Treasury is questioning the way the Crown manages its assets, suggesting the default setting of state ownership of social assets such as schools and hospitals may not be the most efficient use of government money.
Treasury this afternoon released its investment statement, a snapshot of the Crown's assets and liabilities.
The Crown's total assets of $244 billion and liabilities of $174 billion as at June 30 last year had been previously reported in the Crown Financial Statements.
The statement said the Government's balance sheet would continue to grow along with the wider economy.
The Crown's financial assets such as ACC and the Super Fund would grow particularly quickly and increase as a proportion of total assets due to the aging population.
However the document emphasised that Governments "need to be efficient and effective in the use of resources".
"Public ownership needs to be assessed against its ability to deliver on outcomes and value for money, and should not be seen as the default setting", it stated.
"Alternative methods of delivery can have benefits over ownership for attaining optimal value for money.
"An area of focus for Crown agencies to consider was to explore how capital could be recycled to meet changing demands and priorities without incurring unnecessary costs."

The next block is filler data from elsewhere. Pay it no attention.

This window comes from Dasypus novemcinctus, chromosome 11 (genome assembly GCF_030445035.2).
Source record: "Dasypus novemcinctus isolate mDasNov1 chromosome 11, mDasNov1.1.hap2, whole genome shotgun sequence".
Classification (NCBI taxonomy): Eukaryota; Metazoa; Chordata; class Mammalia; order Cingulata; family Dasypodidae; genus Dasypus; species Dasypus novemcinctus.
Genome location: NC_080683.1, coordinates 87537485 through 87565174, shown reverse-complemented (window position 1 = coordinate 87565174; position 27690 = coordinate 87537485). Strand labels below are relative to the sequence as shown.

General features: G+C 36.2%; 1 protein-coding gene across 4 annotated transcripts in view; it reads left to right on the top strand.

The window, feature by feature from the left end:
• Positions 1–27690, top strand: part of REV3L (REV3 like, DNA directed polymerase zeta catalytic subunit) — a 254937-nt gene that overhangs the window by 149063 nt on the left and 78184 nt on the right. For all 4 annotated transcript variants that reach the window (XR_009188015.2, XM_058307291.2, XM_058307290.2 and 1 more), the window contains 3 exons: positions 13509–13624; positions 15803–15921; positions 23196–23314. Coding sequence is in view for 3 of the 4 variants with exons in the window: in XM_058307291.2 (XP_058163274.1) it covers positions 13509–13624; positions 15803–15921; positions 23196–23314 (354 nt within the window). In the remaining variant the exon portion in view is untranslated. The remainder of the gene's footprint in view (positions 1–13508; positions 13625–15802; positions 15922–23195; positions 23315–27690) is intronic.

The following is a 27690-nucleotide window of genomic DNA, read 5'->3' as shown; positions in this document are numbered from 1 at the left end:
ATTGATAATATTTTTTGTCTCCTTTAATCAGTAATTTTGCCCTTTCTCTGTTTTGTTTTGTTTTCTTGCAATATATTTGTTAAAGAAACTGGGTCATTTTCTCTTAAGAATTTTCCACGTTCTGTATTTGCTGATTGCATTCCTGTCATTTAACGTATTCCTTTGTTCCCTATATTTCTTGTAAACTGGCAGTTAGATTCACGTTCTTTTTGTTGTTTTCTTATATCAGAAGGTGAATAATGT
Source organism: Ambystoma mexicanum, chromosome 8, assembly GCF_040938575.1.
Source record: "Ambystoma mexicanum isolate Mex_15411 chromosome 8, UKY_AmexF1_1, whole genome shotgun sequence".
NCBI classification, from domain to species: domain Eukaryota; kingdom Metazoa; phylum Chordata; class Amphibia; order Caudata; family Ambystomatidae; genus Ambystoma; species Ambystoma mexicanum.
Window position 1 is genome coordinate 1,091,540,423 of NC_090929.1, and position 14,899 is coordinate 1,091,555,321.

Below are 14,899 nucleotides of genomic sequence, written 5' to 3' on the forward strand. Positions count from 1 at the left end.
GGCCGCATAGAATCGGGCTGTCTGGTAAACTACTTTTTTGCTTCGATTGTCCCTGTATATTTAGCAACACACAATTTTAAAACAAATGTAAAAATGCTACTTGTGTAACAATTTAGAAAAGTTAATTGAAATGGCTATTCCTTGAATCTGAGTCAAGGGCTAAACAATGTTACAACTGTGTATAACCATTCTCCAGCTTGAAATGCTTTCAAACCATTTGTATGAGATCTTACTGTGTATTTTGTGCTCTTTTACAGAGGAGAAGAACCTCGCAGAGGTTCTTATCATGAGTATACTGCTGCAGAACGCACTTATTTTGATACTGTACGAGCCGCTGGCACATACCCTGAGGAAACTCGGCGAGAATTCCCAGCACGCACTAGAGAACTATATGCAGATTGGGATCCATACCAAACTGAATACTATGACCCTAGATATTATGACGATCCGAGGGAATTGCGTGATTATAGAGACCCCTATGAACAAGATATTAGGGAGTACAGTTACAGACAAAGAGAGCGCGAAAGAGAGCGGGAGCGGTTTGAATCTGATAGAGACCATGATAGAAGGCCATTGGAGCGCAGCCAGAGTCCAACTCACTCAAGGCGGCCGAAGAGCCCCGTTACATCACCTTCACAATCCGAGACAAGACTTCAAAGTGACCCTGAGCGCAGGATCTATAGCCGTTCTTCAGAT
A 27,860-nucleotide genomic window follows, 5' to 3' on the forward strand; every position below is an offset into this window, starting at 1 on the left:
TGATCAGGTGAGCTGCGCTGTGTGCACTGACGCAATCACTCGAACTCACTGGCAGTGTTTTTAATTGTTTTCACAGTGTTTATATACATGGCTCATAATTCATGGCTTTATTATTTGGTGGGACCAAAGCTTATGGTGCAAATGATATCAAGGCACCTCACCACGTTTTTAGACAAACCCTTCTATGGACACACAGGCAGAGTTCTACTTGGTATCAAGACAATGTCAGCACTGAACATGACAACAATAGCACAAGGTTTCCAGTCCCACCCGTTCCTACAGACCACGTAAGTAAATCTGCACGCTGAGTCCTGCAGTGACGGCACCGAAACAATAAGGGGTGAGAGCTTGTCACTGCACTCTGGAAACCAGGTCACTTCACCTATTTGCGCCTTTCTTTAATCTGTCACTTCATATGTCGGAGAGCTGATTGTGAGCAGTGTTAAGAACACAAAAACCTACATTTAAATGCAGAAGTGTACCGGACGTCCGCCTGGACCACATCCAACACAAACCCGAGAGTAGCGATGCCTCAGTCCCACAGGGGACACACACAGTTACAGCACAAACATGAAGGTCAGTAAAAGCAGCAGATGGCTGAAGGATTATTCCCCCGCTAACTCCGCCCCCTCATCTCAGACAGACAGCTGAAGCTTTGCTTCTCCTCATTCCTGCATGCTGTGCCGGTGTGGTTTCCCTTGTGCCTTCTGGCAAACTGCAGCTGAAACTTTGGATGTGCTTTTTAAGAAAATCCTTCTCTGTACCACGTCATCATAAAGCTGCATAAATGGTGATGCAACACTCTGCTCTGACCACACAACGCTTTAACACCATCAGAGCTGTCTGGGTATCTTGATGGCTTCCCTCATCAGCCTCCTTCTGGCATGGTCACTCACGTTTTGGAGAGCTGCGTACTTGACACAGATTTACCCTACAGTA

The statement discusses divestment of assets to fund new investments and also New Zealand's approach to public private partnerships (PPPs).
But Treasury Secretary Gabriel Makhlouf denied there was an ideological slant in favour of greater private sector involvement in the provision of services, or in other areas traditionally handled by the Crown.
"What we're focused on here is value from the balance sheet and massive investment that the Crown has made over the years and into the future."
With regard to public private partnerships, "we've been very clear that the way we approach this is to absolutely make sure we get value."
"From a Treasury perspective, that will continue to be our focus. We're not pushing for a particular ideology but looking for best value."